• Dry powder inhaler: As the name suggests, the drug is in the form of a dry powder, and a spray of this powder can be breathed in.10
  • Nebuliser: A machine that turns liquid medicine into a mist. Capsules are usually inserted in the machine to give a specified dose of the medicine. The patient wears a mask that connects to the machine and the patient can inhale the mist.

Different types of drugs that can be inhaled for CF 


Bronchodilators act on the muscles that line the walls of bronchioles (small branches of air tubes in the lungs). If there is something that goes inside the lungs as an irritant, like dust or pollen, it can cause the muscles in the bronchioles to constrict. This makes the lumen (hole in the middle, where the air can go) of the airway smaller, resulting in less air entering and exiting the lungs. This can be seen in the image above, which shows the airway with CF being narrower than the normal airway, leading to shortness of breath and wheezing. 

Bronchodilators are prescribed to almost 80% of those with CF to help manage these symptoms. These are given in one of two ways: metered-dose inhalers or nebulisers.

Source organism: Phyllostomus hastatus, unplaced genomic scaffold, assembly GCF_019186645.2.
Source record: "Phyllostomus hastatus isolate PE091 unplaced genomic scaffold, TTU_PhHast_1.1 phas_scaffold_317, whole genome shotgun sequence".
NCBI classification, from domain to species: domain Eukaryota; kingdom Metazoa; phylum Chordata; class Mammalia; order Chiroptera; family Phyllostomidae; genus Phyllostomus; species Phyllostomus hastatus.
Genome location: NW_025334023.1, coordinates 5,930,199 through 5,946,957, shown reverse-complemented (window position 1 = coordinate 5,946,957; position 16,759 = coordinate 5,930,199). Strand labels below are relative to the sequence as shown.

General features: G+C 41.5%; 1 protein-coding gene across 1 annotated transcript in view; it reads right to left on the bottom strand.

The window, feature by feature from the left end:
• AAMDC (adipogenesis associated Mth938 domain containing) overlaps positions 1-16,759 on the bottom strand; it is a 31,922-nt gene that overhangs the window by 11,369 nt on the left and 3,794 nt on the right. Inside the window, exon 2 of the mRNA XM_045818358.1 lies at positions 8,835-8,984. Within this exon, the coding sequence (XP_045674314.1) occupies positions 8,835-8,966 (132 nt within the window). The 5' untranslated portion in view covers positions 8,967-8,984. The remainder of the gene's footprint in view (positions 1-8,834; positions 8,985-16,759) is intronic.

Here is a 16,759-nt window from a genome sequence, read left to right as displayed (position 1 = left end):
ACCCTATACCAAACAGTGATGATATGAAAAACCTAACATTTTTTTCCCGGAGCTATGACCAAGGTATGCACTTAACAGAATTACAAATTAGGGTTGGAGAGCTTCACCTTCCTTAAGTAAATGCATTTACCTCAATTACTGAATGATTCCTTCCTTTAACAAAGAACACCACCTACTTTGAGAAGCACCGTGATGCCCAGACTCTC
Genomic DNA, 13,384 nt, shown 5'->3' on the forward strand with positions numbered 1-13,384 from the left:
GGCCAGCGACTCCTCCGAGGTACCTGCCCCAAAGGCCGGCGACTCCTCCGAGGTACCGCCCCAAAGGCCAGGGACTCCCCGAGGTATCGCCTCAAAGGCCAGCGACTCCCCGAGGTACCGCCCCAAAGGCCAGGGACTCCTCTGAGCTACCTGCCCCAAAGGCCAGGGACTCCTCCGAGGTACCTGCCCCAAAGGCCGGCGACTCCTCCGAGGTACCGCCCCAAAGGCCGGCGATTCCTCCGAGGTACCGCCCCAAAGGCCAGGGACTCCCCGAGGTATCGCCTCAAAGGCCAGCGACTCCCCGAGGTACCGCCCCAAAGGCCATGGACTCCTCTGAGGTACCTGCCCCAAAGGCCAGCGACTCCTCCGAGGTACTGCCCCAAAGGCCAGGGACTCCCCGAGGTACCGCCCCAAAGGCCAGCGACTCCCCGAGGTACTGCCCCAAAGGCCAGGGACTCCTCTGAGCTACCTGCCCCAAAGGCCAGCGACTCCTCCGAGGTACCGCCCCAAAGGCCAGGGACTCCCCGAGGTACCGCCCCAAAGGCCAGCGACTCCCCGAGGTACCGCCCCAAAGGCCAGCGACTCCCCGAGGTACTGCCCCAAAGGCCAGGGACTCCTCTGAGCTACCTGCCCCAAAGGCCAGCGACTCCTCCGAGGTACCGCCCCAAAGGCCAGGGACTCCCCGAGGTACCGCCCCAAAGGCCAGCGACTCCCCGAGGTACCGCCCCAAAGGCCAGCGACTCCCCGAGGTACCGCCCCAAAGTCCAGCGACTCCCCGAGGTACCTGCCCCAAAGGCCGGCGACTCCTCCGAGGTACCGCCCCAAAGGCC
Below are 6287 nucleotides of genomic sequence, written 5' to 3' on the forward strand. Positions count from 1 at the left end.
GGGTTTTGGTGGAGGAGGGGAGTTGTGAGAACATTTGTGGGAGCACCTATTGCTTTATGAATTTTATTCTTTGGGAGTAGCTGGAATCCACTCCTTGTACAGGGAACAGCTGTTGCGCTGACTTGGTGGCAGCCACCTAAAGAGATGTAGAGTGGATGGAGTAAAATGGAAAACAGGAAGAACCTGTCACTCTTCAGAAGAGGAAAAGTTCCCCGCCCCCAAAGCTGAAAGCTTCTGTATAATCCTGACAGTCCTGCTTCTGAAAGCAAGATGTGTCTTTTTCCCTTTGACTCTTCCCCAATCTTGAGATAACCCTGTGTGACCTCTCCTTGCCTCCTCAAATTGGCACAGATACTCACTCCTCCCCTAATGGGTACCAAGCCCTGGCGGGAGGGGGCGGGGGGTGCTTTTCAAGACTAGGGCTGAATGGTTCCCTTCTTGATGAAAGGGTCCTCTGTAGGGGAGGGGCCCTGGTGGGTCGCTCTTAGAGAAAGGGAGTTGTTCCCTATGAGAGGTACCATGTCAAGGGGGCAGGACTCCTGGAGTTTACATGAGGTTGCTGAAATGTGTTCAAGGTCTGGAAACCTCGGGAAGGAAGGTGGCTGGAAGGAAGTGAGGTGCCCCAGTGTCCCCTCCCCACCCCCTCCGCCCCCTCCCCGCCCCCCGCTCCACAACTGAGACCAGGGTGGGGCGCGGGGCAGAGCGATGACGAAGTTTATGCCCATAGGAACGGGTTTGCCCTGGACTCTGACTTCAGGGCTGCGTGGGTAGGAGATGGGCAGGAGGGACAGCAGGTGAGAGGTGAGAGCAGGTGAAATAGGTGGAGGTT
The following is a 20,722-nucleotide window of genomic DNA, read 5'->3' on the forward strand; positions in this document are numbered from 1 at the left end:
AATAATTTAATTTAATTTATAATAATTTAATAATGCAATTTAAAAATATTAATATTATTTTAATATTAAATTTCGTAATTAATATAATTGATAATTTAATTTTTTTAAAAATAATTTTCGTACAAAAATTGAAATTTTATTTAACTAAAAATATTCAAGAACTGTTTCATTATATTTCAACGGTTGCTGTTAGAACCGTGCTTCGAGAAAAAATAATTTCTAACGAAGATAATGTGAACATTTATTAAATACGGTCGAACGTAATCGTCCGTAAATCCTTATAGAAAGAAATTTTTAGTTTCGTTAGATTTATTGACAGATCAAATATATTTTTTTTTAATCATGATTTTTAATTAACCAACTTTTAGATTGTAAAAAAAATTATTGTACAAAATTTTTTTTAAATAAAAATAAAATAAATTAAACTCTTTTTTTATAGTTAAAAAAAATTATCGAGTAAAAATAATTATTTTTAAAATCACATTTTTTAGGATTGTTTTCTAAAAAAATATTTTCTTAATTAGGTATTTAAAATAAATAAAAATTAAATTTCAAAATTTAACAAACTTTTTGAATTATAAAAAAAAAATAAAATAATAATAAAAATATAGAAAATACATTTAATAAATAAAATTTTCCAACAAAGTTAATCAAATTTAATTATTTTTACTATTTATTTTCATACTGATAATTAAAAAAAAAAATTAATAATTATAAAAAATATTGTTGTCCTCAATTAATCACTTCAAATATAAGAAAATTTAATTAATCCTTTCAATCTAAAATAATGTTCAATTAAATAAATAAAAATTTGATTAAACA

There are two main types of bronchodilators: SABA (short-acting beta agonists) and LABA (long-acting beta agonists). The function of SABA is to act as a ‘reliever’ in times when something triggers the bronchioles to constrict (in the UK, these are generally blue inhalers). Their effect is almost immediate (within 1-2 puffs) and will last for around 4-8 hours, depending on the specific drug that is taken as a SABA. Usually, SABA should only be reserved for emergencies and should not be over-relied upon, as this can cause worsening of symptoms long term. LABAs also help to relax the smooth muscle, but their effect lasts for around 12 hours and they are not as fast-acting as SABAs.5 (Note that SABAs and LABAs are not steroid inhalers).